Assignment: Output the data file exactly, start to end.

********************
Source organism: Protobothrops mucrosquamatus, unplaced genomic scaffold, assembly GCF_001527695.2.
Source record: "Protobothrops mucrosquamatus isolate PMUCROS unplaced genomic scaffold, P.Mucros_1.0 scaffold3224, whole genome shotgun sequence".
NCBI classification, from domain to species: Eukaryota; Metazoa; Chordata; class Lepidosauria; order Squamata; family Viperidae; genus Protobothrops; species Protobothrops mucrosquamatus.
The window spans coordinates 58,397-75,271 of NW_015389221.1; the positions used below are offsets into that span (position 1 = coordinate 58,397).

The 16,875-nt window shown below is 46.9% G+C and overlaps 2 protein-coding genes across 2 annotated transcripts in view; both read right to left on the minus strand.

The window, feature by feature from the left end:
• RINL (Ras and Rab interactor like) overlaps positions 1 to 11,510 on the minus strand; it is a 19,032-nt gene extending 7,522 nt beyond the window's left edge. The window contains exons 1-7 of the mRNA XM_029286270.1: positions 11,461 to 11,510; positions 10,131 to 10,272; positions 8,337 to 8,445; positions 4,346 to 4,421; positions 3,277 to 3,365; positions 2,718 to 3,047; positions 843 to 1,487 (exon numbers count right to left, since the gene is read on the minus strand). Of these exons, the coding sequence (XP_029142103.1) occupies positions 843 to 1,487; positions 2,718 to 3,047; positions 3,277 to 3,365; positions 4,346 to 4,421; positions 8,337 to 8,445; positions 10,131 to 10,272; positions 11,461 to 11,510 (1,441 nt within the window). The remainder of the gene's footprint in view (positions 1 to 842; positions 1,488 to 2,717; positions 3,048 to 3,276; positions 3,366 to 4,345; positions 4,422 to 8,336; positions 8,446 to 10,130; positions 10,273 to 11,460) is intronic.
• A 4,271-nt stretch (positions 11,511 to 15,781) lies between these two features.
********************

Source organism: Protobothrops mucrosquamatus, unplaced genomic scaffold, assembly GCF_001527695.2.
Source record: "Protobothrops mucrosquamatus isolate PMUCROS unplaced genomic scaffold, P.Mucros_1.0 scaffold3224, whole genome shotgun sequence".
NCBI classification, from domain to species: Eukaryota; Metazoa; Chordata; class Lepidosauria; order Squamata; family Viperidae; genus Protobothrops; species Protobothrops mucrosquamatus.
The window spans coordinates 58,397-75,271 of NW_015389221.1; the positions used below are offsets into that span (position 1 = coordinate 58,397).

The 16,875-nt window shown below is 46.9% G+C and overlaps 2 protein-coding genes across 2 annotated transcripts in view; both read right to left on the minus strand.

The window, feature by feature from the left end:
• RINL (Ras and Rab interactor like) overlaps positions 1 to 11,510 on the minus strand; it is a 19,032-nt gene extending 7,522 nt beyond the window's left edge. The window contains exons 1-7 of the mRNA XM_029286270.1: positions 11,461 to 11,510; positions 10,131 to 10,272; positions 8,337 to 8,445; positions 4,346 to 4,421; positions 3,277 to 3,365; positions 2,718 to 3,047; positions 843 to 1,487 (exon numbers count right to left, since the gene is read on the minus strand). Of these exons, the coding sequence (XP_029142103.1) occupies positions 843 to 1,487; positions 2,718 to 3,047; positions 3,277 to 3,365; positions 4,346 to 4,421; positions 8,337 to 8,445; positions 10,131 to 10,272; positions 11,461 to 11,510 (1,441 nt within the window). The remainder of the gene's footprint in view (positions 1 to 842; positions 1,488 to 2,717; positions 3,048 to 3,276; positions 3,366 to 4,345; positions 4,422 to 8,336; positions 8,446 to 10,130; positions 10,273 to 11,460) is intronic.
• A 4,271-nt stretch (positions 11,511 to 15,781) lies between these two features.